Ryley Grunenwald shares her behind the scenes story as the award winning eco documentary The Shore Break premieres in South Africa this week!
South Africa’s Wild Coast is my favourite place in the world – it has a rugged, mysterious beauty. Since my great-great uncle was posted on the beach to look out for German U-boats during the Second World War, generations of my family have spent their holidays there. When my father returned from a fishing trip to tell me that SANRAL was planning to build the Wild Coast Toll Road and an Australian mining company wanted to mine the beaches for titanium, I imagined the environmental destruction of this paradise. Only later would I learn how deeply it affects and divides the people living there.
I went on a fishing trip with my father and met Nonhle Mbuthuma who is a leader in her community against the highway and the mine. She was so hardcore. When I found out her arch enemy in favour of the developments was her own cousin and that the South African Government had dethroned her environmentally conscious King, Mpondombini Sigcau, it felt like something out of Shakespeare.
In the early stages of filming I was only aware of how the titanium mine and highway threatened the homes, farmland, graves and traditional lifestyle of the people living in their pathway. However spending time with Madiba, Nonhle’s cousin, definitely made me see things from a broader perspective. He pointed out things that I couldn’t deny: the Wild Coast’s dire need for more schools, hospitals and employment.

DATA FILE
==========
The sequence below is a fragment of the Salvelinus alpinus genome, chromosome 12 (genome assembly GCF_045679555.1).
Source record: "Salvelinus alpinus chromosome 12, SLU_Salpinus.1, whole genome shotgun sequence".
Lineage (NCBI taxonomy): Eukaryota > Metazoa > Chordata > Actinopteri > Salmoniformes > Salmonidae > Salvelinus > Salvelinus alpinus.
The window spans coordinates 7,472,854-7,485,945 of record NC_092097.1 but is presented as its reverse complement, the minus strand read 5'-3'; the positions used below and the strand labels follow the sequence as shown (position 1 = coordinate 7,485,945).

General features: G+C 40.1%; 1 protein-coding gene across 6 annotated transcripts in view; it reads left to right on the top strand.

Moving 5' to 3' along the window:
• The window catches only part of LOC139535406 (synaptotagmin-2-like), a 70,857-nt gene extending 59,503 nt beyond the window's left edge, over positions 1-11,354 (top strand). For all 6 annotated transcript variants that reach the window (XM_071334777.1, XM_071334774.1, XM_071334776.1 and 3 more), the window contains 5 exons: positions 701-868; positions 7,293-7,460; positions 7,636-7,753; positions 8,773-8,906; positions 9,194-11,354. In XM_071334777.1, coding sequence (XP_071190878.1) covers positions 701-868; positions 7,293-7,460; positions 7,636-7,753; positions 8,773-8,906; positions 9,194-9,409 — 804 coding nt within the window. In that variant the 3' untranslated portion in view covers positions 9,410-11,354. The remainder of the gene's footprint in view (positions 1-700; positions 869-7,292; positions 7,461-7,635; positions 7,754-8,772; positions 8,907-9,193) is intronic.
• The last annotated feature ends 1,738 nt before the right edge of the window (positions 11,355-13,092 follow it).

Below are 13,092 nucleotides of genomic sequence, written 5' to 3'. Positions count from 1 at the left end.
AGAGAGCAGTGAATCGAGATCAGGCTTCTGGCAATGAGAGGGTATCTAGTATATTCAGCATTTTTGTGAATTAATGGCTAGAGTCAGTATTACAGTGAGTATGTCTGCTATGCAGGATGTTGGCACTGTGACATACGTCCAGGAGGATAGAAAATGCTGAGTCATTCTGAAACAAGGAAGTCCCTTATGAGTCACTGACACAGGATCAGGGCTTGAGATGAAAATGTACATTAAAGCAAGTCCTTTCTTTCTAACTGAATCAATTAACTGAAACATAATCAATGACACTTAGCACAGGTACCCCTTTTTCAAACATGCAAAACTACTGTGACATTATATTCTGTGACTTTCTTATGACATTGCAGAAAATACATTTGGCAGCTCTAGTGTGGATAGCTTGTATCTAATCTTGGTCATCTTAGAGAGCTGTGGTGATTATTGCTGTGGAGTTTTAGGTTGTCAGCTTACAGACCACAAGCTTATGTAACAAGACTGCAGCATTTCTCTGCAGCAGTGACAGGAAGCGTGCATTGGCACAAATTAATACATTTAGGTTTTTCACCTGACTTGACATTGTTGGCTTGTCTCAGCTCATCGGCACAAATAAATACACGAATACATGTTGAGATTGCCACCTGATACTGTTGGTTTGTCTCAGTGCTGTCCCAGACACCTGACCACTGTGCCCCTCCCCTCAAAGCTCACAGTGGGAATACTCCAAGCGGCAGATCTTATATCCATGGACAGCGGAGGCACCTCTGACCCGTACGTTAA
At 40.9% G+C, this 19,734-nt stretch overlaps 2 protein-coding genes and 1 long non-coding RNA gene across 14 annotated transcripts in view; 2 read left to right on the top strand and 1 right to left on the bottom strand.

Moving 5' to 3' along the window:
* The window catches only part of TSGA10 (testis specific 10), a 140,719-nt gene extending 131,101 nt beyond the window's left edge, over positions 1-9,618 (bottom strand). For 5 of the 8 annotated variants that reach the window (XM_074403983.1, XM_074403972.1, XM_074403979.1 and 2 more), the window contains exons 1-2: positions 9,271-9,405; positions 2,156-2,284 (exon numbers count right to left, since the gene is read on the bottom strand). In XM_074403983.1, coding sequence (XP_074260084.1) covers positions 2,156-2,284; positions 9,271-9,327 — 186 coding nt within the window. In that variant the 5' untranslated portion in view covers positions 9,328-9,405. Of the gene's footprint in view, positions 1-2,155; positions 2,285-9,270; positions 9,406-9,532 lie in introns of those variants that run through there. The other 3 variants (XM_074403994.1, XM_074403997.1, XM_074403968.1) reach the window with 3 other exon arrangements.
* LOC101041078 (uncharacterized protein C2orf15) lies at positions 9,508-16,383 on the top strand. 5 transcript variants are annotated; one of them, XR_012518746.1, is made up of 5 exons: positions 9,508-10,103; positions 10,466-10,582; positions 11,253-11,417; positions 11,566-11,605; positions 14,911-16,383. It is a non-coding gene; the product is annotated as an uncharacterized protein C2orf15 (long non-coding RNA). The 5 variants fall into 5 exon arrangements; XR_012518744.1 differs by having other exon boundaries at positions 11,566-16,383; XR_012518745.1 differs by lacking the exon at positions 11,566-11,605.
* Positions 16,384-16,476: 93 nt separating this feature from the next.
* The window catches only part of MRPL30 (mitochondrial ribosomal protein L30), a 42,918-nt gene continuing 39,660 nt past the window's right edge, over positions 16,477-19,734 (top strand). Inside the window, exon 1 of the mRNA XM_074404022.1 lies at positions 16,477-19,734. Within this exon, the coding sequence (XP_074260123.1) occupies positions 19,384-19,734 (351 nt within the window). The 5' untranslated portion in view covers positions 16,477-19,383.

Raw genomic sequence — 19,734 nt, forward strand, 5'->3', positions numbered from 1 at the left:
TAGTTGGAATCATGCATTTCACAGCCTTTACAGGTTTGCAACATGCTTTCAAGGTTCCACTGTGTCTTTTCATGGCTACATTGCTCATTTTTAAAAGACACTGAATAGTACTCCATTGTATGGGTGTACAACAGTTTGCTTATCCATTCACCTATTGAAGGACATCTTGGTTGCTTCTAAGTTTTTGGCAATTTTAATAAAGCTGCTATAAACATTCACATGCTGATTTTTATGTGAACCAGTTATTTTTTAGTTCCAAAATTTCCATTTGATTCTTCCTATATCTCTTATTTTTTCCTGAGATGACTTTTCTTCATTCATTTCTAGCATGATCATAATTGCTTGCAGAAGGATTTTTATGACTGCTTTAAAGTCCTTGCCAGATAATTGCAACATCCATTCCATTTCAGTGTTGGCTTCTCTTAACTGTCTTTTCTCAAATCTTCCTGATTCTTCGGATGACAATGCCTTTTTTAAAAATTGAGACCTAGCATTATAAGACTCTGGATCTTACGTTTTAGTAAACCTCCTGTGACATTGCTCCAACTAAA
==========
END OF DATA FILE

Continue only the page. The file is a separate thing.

He believed large-scale development is the only hope for change. On the other hand Nonhle wanted development that would last longer than the 25-year lifespan of the mine. She believed alternative development such as widely spread eco-tourism could develop the area without their having to give up their land and livelihood. Throughout production I kept changing my mind about who was more ‘right’ about the development of the Wild Coast. The complexity intrigued me and I wanted to allow the audience to see things from both sides.
Personally, I would be devastated if what I believe to be the most beautiful part of South Africa is damaged with mining and a highway. However it’s really not my call. It should be the people living on the affected land who decide what kind of development they want.
Sign The Petition NOW if you would like the mining to be stopped.
(Two great examples of responsible eco tourism on the Wild Coast with true community ownership are Bulungula Lodge and Mdumbi Backpackers, bookmark them if these photos made you hanker for your next road trip…)